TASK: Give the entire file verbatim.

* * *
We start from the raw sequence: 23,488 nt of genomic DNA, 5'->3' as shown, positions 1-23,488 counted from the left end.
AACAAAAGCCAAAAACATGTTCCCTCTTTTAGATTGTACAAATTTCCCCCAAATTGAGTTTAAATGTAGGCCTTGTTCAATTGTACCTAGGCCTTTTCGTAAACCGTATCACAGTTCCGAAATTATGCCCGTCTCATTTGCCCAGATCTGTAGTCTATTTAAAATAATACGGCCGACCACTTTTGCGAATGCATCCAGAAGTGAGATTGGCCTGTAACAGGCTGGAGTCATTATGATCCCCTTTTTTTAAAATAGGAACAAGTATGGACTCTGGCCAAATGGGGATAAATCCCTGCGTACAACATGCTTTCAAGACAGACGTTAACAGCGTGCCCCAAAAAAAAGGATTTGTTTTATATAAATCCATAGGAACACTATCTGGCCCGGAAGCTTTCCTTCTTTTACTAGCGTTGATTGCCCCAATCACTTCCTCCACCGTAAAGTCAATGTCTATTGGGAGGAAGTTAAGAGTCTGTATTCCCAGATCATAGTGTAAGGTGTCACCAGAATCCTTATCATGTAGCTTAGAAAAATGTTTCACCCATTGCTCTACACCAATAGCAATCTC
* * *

We start from the raw sequence: 23,488 nt of genomic DNA, 5'->3' as shown, positions 1-23,488 counted from the left end.
AACAAAAGCCAAAAACATGTTCCCTCTTTTAGATTGTACAAATTTCCCCCAAATTGAGTTTAAATGTAGGCCTTGTTCAATTGTACCTAGGCCTTTTCGTAAACCGTATCACAGTTCCGAAATTATGCCCGTCTCATTTGCCCAGATCTGTAGTCTATTTAAAATAATACGGCCGACCACTTTTGCGAATGCATCCAGAAGTGAGATTGGCCTGTAACAGGCTGGAGTCATTATGATCCCCTTTTTTTAAAATAGGAACAAGTATGGACTCTGGCCAAATGGGGATAAATCCCTGCGTACAACATGCTTTCAAGACAGACGTTAACAGCGTGCCCCAAAAAAAAGGATTTGTTTTATATAAATCCATAGGAACACTATCTGGCCCGGAAGCTTTCCTTCTTTTACTAGCGTTGATTGCCCCAATCACTTCCTCCACCGTAAAGTCAATGTCTATTGGGAGGAAGTTAAGAGTCTGTATTCCCAGATCATAGTGTAAGGTGTCACCAGAATCCTTATCATGTAGCTTAGAAAAATGTTTCACCCATTGCTCTACACCAATAGCAATCTC